Help! Designing a Writing Course: Model Texts and Topic Suggestions

By January 8, 2014

Next week, I am going to be attending a course on how to teach writing in preparation for teaching English 125, Writing and Academy Inquiry next fall. The goal of the course is to teach students how to write in a variety of genres and to create complex, analytic arguments. Although most of the graduate students teaching the course are English PhDs, every year they ask a few PhD candidates from other departments to teach a section. Hence – me! One of our first assignments is to bring in an example of excellent writing from our field. I am torn about what to bring in. My first thought was Linda King Newell and Valeen Avery’s Mormon Enigma, which has a tenderness to it rarely seen in academy writing. But then, I saw Robert Darnton’s The Great Cat Massacre in stack of books a friend was assigning to her undergraduates next fall. After talking with the JI folks on the backlist, I decided that it might be fun to turn to the bloggernacle for ideas. What do you think are the best written books in both Mormon history and history in general? Also, what should I teach? Part of me wants to do a course on witchcraft and religion but I’ve also thought having the students research and write histories of Mormonism in Michigan. The topic could be almost anything. A friend of mine who works on Catholicism in Italy taught his on “Death and Dying.” Morbid, I know!

I’m looking forward to any and all suggestions.

Article filed under Miscellaneous


  1. sounds like a great teaching opportunity. some general resources to consider, though not having to do with topic: wayne booth’s the rhetorical stance, john trimble’s writing with style.

    Comment by g.wesley — January 8, 2014 @ 10:25 am

  2. Here are some favorite historians: W. H. Prescott (Conquest of Peru, Conquest of Mexico), David Hackett Fischer (Albion’s Seed, Champlain’s Dream), Susan Strasser (Never Done), Laurel Thatcher Ulrich (Midwife’s Tale), Charles Peterson (Take Up Your Mission).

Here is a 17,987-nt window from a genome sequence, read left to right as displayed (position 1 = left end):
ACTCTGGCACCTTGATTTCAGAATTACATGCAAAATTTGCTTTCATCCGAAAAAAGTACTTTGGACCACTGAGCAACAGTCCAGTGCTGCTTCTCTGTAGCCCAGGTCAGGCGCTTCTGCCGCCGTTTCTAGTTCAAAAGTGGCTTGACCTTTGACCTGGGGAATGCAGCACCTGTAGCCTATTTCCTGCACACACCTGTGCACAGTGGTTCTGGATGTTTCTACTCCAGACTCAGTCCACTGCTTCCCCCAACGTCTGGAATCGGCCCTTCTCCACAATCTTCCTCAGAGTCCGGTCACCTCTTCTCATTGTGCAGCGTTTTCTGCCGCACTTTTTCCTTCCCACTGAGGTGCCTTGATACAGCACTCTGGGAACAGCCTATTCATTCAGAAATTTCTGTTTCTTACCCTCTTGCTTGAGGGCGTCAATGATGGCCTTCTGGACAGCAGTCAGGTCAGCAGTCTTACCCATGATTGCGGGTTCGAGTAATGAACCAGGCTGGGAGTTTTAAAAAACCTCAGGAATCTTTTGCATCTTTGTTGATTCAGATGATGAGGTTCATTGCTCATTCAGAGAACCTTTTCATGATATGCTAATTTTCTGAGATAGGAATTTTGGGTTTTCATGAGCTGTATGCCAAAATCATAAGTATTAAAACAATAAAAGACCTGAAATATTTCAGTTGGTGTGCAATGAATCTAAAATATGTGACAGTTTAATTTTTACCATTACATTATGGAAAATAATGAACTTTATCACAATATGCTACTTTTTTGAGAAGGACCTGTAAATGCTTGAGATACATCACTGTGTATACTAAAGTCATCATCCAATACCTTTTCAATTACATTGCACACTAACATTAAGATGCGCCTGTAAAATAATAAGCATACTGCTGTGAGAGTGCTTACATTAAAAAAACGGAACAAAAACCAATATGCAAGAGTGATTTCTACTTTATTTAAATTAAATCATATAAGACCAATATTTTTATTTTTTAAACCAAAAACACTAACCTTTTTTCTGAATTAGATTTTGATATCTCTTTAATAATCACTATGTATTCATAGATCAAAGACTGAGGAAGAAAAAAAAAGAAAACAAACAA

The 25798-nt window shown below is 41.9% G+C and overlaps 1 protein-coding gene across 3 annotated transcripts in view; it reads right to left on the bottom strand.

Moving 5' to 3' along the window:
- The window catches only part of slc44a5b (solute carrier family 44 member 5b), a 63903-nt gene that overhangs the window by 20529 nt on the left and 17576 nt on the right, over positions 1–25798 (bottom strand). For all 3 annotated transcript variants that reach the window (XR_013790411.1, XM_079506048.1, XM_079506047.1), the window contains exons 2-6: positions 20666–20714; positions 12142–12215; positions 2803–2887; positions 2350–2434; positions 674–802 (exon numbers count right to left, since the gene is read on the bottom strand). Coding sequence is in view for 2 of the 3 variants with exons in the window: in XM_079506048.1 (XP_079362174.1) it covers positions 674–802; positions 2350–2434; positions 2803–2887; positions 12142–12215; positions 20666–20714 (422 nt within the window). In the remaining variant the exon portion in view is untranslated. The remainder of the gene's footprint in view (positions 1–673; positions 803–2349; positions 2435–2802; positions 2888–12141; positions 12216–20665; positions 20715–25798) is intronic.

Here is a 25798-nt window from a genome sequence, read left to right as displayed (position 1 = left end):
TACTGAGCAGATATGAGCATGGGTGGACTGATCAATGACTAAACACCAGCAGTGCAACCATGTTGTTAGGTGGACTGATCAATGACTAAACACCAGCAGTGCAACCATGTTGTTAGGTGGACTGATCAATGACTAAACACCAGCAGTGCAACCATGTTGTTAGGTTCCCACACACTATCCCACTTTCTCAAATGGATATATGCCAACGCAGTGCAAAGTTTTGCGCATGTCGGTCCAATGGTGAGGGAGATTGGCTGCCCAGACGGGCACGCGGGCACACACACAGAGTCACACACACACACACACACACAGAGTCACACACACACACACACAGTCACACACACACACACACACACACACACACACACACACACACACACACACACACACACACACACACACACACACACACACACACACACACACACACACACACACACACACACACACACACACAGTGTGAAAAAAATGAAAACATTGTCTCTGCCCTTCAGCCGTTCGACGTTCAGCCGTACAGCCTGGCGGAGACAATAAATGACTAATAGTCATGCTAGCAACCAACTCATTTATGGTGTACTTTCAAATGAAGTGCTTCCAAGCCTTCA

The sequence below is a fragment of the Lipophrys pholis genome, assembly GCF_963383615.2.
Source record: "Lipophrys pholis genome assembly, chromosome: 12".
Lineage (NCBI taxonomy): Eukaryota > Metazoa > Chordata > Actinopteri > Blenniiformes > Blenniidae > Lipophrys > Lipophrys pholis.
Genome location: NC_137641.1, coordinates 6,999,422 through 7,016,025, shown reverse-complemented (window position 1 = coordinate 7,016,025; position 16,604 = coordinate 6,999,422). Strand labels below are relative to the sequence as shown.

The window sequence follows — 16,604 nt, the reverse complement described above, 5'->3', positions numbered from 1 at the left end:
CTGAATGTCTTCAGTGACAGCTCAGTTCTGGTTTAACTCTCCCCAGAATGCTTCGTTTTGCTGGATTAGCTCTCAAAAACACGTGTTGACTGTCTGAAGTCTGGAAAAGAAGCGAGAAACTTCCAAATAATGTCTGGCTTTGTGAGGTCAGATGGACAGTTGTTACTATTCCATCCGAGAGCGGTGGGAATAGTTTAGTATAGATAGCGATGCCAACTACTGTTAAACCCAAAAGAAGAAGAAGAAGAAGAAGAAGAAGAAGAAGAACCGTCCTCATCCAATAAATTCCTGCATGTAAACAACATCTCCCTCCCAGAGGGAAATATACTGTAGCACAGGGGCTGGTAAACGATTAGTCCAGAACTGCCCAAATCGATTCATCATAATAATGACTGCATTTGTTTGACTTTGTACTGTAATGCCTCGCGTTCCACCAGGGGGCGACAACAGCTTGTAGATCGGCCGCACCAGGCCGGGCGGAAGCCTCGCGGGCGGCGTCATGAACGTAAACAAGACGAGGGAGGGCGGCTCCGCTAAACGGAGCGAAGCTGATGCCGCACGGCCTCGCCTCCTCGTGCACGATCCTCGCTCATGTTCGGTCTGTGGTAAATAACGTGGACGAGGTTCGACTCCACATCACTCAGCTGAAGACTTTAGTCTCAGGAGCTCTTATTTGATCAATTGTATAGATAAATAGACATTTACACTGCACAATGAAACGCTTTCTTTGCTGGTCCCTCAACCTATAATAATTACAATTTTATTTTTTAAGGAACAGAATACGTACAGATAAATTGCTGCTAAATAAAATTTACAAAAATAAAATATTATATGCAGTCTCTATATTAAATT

I may think of more later, but those are the ones I can think of off the top of my head that I would read for their prose alone, even if I weren’t interested in the topic.

    If you’re teaching a subject of particular interest to yourself, part of the trick to identifying a selection may be to identify a good, clear, compelling writer, not just someone who has done the most up-to-date or extensive work on the topic or is the most important historian in the field for some reason other than their writing.

    Comment by Amy T — January 8, 2014 @ 3:34 pm

  3. Weren’t there those fake Israelite relics in Michigan in the early 20th century? That could be an interesting place to discuss aspects of 19th and 20th century religion in America.

    I don’t know what to recommend for books though.

    Comment by J. Stapley — January 8, 2014 @ 10:57 pm

  4. It might be nice/useful to gather several pieces of writing on the same topic or event, to show students how a) interpretation is in the writing, not in the event itself, and b) how different scholars tackle things — often using precisely the same sources — with their own theoretical and stylistic approaches. It could lead to a good unit, maybe, on scholarly voice and argument/debate. One text you might look at or use parts of is They Say, I Say: The Moves That Matter in Academic Writing and any number of topics in Mormonism (or witchcraft, or whatever) might lend themselves to comparative treatment. It helps for students to see good/bad/range of examples so that they can understand for themselves what makes something exemplary.

    Comment by Tona H — January 9, 2014 @ 6:08 am

  5. Dochuk’s From Bible Belt to Sunbelt to Sunbelt Is a personal favorite for style.

    Comment by J Stuart — January 10, 2014 @ 8:52 am

  6. Late to this, but I just remembered that Robert Richardson’s bio of Emerson, The Mind on Fire, is one of the most beautiful things I’ve ever read. Seriously, I live in gloom knowing my prose can never touch that perfection.

    Comment by Ben P — January 10, 2014 @ 11:45 am

  7. Thanks everyone! These are really helpful suggestions. Ben, I have faith that one day your prose will approximate, if never reach, that perfection. I say this never having read Richardson.

    Comment by Amanda HK — January 10, 2014 @ 4:04 pm


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